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The Gaming Stadium promises safe place to play

Martin van den Hemel   Mar-13-2019

An 18,000-square-foot stadium is slated to open in late spring of 2021.

Photo courtesy The Gaming Stadium

Canada’s first dedicated esports arena—where up to 110 spectators can watch Richmond’s top video game players showcase their skills—will open at Lipont Place art exhibition centre on No. 3 Road at the end of May.

The Gaming Stadium will include bleacher seating, a stage that spotlights 10 featured players, massive display screens, a live-streaming broadcast with a play-by-play announcer (known as a shoutcaster), and an additional 48 stations outfitted with top-of-the-line PCs and high-end gaming chairs for gamers to play what’s most popular in the gaming world: Fortnite, Apex Legends, League of Legends and Overwatch, to name a few.



The temporary facility—which will have a dedicated 10 gigabit internet connection along with speedy free wifi for visitors—will occupy the space that once served as the automotive repair bay for an Acura car dealership.

But it will be replaced by a brand new, multi-million-dollar 18,000-square-foot esports arena with space for more than 300 spectators.

Plans are to break ground for the new facility—to be built in the parking lot behind Lipont Place, which is immediately south of the Tim Horton’s at No. 3 Road and Cambie, and easily-accessible thanks to its proximity to Aberdeen Station of the Canada Line—by the end of 2019. It’s scheduled to open in the late spring of 2021.

Max Sussman, radio host of The Game Show, which airs Fridays at 11 p.m. on Sportsnet 650, said that when he first heard about The Gaming Stadium’s plans to come to the Vancouver area, he figured it would be somewhere in Richmond near the Canada Line.

“I think it’s a natural place to put it,” Sussman said, adding that Richmond has a “rich history of arcade competition.” He noted there are a handful of internet cafes and esport hub spaces near the arena.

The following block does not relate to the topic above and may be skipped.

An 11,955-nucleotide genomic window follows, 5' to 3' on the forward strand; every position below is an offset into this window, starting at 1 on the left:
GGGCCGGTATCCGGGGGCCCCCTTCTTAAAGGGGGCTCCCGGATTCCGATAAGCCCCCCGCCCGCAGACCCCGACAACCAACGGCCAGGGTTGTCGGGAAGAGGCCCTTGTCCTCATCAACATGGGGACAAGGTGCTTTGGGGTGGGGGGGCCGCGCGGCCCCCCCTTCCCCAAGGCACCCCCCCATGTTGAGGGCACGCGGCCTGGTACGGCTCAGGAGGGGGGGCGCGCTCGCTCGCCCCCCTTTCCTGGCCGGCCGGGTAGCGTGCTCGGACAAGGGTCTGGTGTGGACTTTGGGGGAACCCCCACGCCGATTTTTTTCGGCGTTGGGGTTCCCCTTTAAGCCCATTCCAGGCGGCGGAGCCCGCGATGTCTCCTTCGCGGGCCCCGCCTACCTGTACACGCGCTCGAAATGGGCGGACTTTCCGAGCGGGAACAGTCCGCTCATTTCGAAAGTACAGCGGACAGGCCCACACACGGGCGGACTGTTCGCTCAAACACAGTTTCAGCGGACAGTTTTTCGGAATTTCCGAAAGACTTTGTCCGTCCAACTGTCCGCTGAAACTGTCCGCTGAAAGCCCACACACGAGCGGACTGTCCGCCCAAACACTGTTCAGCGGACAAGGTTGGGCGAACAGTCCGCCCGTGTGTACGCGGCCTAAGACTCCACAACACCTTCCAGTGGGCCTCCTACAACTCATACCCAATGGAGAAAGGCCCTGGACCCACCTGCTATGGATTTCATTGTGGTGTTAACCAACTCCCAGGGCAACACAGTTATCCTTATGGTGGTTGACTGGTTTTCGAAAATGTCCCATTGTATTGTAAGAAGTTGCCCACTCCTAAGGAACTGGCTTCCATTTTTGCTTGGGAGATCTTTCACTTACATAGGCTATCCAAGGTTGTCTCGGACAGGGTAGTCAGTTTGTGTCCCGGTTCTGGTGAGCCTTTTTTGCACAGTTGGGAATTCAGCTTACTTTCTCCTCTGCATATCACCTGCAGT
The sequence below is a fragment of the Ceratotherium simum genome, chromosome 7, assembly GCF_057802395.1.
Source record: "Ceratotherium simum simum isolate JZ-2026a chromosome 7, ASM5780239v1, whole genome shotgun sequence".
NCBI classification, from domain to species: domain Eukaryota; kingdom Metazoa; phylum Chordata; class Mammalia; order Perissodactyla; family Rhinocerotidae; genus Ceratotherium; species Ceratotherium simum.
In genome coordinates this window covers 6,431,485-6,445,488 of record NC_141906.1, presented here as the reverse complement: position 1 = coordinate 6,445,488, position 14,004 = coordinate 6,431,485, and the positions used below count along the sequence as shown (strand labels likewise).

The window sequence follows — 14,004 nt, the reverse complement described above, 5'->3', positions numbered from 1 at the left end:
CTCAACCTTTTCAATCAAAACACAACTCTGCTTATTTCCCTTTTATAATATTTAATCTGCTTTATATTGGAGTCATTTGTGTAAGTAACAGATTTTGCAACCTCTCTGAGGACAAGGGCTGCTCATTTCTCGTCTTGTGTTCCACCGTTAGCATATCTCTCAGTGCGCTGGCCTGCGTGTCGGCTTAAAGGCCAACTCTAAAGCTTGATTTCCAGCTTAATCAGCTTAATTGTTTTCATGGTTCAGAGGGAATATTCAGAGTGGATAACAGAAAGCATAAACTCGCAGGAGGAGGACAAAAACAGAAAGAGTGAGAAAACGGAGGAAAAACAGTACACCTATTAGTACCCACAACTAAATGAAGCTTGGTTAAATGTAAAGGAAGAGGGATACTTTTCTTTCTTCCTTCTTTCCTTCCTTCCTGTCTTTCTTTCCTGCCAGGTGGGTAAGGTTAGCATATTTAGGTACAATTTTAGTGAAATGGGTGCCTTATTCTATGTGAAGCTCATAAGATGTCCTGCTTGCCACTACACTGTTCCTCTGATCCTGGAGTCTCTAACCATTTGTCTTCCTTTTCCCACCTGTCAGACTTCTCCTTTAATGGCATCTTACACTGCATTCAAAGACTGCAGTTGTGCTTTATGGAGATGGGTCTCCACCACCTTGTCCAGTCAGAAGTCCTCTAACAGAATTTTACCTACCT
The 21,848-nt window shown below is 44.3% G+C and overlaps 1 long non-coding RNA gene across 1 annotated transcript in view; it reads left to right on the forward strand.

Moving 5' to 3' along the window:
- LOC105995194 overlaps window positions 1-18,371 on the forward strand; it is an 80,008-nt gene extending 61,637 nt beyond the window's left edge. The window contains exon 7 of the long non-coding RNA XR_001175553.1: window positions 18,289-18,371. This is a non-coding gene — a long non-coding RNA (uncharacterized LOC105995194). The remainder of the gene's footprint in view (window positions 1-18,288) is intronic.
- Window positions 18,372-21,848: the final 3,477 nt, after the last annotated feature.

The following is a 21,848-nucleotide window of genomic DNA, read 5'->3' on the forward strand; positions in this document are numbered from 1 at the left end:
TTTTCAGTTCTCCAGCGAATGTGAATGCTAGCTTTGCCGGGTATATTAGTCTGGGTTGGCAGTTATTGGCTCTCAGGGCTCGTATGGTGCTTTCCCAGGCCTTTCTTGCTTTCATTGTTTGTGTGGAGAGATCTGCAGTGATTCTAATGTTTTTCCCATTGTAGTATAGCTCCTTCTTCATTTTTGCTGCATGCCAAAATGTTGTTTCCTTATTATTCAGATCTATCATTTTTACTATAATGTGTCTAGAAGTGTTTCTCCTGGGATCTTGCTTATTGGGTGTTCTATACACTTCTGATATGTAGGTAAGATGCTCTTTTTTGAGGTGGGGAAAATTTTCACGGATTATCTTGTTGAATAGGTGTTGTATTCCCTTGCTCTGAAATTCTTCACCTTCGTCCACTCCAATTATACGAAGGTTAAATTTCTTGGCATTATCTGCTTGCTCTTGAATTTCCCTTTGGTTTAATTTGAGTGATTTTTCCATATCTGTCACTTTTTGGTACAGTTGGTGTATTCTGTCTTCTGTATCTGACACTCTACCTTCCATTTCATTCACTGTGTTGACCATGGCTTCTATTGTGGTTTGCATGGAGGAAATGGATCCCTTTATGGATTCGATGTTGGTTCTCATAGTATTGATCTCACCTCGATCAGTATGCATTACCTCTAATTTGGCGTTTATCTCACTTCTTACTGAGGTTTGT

Asked why a facility like this would draw gaming fans, Sussman said it’s akin to recreational basketball players watching the two-time NBA champion Golden State Warriors.

“If you want to get better, you’ve got to watch someone who is the best,” he said, noting that top-player Shroud draws some 50,000 people each time he plays Apex Legends, an online, multi-player, first-person shooting video game that launched on the Monday after this year’s NFL Super Bowl. It now boasts some 50 million players.

Like Junior A

Coaching, training, tournaments, fans and arenas—words you wouldn’t normally associate with video games.

But when Spiro Khouri, vice president of marketing at The Gaming Stadium, provided The Richmond Sentinel a preview of what’s coming to Richmond this May, he likened it to the launch and operation of a brand new Junior A-level hockey franchise.

The Gaming Stadium’s esports franchise will do much of what a junior hockey team does: recruit and sponsor players, provide coaching and training sessions, and send a team of players in Gaming Stadium gear to play in tournaments locally and abroad.

The new facility promises to provide a warm, safe and comfortable place for gamers, in a well-lit location that features security and plenty of staff, and is easily accessible by transit to anyone in the Lower Mainland, he said.

“We want people to come and be able to experience first hand what it’s like, especially the parents because there aren’t any places right now where people can compete on any level,” Khouri said.

In this case, the competition isn’t on a basketball court or soccer pitch, but online, and the equipment of choice is a keyboard and mouse.

The Gaming Stadium will give gamers a chance to compete against the best both locally and regionally, and the barrier to entry is very low, Khouri said, with the average tournament entrance fee about $20.

“It’s a great opportunity to test your skill level against people in the local community,” Khouri said.

Asked about the concerns of parents who see their children playing these video games for countless hours, and seemingly being anti-social, Khouri said the new arena should allay those fears.

“When you’re playing in a local setting, you get to meet people,” he said. “There’s a social aspect to it that you don’t get when you’re playing online. Even though you’re playing online and you’re meeting people from around the world…you’re not actually meeting that person. You’re just talking over an in-game chat…

“Here it takes that to the next level; you actually get to meet people in person and then if you guys are of an equal skill level, you can potentially team up…”